It is thought that the campesterol molecules compete with cholesterol and thus reduces the absorption of cholesterol in the human intestine.[10] Plant sterols may also act directly on intestinal cells and affect transporter proteins. In addition, there may be an effect on the synthesis of cholesterol transporting proteins in the liver cells through processes including cholesterol esterification and lipoprotein assembly, cholesterol synthesis, and apolipoprotein (apo) B100-containing lipoprotein removal.[11]

Serum levels of campesterol and the ratio of campesterol to cholesterol have been proposed as measures of cardiac risk. Some studies have suggested that higher levels predict lower cardiac risk. However, extremely high levels are thought to be indicative of higher risk, as indicated by genetic disorders such as sitosterolemia.[12] Study results of serum levels have been conflicting. A recent meta-analysis suggests that there is no clear relationship, and that perhaps previous studies have been confounded by other factors. For example, people who have a higher campesterol level related to a diet high in fruits and nuts may be consuming a Mediterranean-style diet and thus have lower risk because of other lipids or lifestyle factors. Intestinal absorption of cholesterol varies between individuals, and it is possible that a higher absorption of plant sterols is related to a higher absorption of LDL.[13]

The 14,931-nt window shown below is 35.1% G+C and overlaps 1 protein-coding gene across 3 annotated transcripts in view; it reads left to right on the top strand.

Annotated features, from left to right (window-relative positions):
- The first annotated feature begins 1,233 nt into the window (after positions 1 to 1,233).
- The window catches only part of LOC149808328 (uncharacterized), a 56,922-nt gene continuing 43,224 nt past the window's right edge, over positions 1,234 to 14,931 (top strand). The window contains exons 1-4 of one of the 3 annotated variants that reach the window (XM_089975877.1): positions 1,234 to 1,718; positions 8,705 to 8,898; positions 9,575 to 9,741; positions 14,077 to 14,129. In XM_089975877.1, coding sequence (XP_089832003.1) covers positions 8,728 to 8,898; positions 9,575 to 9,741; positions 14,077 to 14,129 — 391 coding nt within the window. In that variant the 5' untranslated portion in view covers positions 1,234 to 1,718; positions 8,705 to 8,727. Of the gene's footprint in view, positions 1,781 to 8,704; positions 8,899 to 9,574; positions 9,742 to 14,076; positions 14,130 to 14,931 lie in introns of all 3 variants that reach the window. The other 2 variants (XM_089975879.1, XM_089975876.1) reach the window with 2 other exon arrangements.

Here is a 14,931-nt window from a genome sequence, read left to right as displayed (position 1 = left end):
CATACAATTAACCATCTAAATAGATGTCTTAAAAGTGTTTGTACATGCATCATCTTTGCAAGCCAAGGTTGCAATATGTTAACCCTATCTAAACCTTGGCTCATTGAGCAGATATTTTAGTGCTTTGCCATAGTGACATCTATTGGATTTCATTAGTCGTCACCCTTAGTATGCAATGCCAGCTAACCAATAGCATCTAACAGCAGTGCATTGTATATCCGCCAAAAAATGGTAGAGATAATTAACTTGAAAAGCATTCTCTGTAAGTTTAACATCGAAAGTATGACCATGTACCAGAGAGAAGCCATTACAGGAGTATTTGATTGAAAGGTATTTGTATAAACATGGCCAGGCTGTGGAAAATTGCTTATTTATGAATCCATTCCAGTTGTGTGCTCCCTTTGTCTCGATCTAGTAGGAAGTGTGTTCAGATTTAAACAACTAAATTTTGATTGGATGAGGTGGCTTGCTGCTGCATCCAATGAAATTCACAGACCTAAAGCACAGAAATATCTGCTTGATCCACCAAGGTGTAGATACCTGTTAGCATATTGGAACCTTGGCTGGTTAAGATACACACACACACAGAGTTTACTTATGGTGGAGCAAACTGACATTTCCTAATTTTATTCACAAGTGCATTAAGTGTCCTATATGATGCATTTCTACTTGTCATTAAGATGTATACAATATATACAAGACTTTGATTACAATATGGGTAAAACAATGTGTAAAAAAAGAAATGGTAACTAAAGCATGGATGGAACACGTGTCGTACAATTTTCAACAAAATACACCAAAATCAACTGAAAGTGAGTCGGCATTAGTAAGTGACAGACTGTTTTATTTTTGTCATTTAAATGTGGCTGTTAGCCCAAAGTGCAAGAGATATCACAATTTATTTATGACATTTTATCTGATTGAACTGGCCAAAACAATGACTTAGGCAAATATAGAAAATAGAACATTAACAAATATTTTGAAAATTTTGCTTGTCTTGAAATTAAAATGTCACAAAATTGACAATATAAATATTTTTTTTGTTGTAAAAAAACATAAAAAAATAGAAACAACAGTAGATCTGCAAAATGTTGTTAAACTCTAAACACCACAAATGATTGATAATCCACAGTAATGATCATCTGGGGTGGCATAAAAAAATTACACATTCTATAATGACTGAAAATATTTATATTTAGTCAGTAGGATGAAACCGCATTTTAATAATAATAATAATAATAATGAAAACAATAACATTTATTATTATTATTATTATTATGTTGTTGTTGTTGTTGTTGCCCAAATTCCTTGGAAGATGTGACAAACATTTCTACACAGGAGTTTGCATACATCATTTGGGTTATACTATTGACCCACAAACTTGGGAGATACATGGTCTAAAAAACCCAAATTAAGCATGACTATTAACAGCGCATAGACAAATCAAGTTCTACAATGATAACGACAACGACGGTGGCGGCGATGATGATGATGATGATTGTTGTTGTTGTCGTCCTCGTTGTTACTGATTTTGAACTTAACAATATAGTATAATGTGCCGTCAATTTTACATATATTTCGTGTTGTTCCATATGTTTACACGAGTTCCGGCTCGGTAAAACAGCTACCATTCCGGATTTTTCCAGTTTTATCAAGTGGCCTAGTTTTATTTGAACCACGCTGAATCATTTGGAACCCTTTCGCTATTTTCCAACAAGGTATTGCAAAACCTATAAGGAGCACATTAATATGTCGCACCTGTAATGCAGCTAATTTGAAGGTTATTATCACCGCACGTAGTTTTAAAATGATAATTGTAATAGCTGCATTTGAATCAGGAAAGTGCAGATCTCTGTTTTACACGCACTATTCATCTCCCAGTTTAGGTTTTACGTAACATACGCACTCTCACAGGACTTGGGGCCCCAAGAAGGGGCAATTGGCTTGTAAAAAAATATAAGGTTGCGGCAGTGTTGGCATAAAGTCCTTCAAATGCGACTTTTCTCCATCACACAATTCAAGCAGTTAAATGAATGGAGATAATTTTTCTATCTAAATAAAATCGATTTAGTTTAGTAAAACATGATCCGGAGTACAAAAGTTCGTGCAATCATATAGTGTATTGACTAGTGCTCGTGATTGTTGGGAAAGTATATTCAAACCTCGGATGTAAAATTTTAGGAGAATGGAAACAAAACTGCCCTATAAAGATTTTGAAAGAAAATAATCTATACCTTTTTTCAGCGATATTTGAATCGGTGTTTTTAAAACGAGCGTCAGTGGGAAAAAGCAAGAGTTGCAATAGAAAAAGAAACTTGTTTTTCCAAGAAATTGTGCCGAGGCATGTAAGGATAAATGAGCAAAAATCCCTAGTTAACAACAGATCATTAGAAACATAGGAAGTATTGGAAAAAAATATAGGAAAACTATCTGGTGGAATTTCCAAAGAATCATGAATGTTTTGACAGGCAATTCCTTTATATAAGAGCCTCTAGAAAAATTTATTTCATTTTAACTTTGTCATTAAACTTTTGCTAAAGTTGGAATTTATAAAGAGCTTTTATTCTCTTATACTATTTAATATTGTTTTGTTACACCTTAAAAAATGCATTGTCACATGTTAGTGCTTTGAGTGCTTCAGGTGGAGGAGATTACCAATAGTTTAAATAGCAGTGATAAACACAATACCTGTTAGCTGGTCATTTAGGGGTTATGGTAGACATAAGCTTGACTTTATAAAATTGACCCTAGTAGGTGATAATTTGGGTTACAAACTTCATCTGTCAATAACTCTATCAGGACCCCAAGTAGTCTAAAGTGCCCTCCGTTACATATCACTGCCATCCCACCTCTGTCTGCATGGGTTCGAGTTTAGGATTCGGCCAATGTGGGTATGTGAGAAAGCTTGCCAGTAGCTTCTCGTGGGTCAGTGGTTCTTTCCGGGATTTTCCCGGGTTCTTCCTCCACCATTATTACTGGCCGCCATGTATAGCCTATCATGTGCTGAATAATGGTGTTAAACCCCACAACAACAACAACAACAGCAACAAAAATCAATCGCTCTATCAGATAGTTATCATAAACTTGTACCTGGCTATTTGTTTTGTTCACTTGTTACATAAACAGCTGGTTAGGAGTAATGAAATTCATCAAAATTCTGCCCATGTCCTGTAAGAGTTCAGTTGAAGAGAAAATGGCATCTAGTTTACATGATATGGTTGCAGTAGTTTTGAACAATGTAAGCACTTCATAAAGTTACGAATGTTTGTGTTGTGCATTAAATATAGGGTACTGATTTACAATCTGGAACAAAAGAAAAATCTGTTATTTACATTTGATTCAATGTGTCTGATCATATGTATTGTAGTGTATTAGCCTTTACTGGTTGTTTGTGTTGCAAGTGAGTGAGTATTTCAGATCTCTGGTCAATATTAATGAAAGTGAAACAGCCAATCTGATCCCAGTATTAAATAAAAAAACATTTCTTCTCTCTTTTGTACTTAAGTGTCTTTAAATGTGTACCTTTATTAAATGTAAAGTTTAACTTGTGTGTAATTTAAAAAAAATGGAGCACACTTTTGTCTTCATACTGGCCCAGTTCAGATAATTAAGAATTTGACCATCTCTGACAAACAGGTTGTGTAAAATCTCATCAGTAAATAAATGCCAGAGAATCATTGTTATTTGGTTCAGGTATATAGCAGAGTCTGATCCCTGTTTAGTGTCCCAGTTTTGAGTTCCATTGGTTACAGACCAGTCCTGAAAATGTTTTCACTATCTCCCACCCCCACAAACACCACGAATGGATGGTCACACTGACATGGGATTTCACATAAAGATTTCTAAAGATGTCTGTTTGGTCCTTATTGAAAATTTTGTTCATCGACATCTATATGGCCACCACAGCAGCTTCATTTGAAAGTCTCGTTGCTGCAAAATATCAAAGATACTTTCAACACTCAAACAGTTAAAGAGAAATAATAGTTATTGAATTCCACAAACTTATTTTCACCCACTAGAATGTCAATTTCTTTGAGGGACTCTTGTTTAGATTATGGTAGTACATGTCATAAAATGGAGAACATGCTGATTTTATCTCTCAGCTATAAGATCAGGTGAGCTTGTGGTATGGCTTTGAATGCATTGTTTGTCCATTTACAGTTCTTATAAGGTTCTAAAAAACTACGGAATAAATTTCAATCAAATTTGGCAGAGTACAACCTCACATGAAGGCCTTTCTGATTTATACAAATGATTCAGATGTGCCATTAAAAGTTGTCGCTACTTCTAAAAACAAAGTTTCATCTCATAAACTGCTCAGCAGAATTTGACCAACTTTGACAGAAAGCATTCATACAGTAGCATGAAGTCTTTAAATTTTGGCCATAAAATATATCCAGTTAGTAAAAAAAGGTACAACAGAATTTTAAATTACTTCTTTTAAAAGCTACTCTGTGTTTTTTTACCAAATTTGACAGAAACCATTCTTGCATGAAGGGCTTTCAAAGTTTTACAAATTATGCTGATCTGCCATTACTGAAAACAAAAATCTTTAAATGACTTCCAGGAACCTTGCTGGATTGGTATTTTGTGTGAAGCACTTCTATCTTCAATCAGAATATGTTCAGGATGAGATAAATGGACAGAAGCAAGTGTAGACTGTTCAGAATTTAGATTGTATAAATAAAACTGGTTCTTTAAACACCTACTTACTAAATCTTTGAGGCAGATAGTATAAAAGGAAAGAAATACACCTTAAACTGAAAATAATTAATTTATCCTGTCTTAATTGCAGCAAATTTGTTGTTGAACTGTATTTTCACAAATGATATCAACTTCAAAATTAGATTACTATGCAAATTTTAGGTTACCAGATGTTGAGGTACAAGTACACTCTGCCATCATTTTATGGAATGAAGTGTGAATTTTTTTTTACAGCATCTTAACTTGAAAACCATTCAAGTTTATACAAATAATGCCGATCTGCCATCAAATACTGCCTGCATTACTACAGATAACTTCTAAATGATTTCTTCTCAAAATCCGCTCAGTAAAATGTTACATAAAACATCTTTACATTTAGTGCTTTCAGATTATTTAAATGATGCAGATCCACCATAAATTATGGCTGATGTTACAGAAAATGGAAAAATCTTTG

Although studies in humans have shown that consumption of phytosterols may reduce LDL levels, there is insufficient evidence to recommend them as a treatment for hypercholesterolemia. Larger trials are needed to provide such evidence, and are underway.[14] Animal studies have shown that campesterol and other phytosterols can reduce the size of atherogenic plaques, but there is no data yet to shown that consumption of phytosterols result in any clinical benefit such as a reduction in atherosclerosis, heart disease, cardiac events, or mortality.[15]

Adverse effects[edit]

Reduction in beta-carotene levels[edit]

Excessive supplementation with plant sterols may be associated with reductions in beta-carotene levels.[15][16]

Reduction in lycopene levels[edit]

Excessive supplementation with plant sterols may be associated with reductions in lycopene levels.[15][16]

Reduction in vitamin E levels[edit]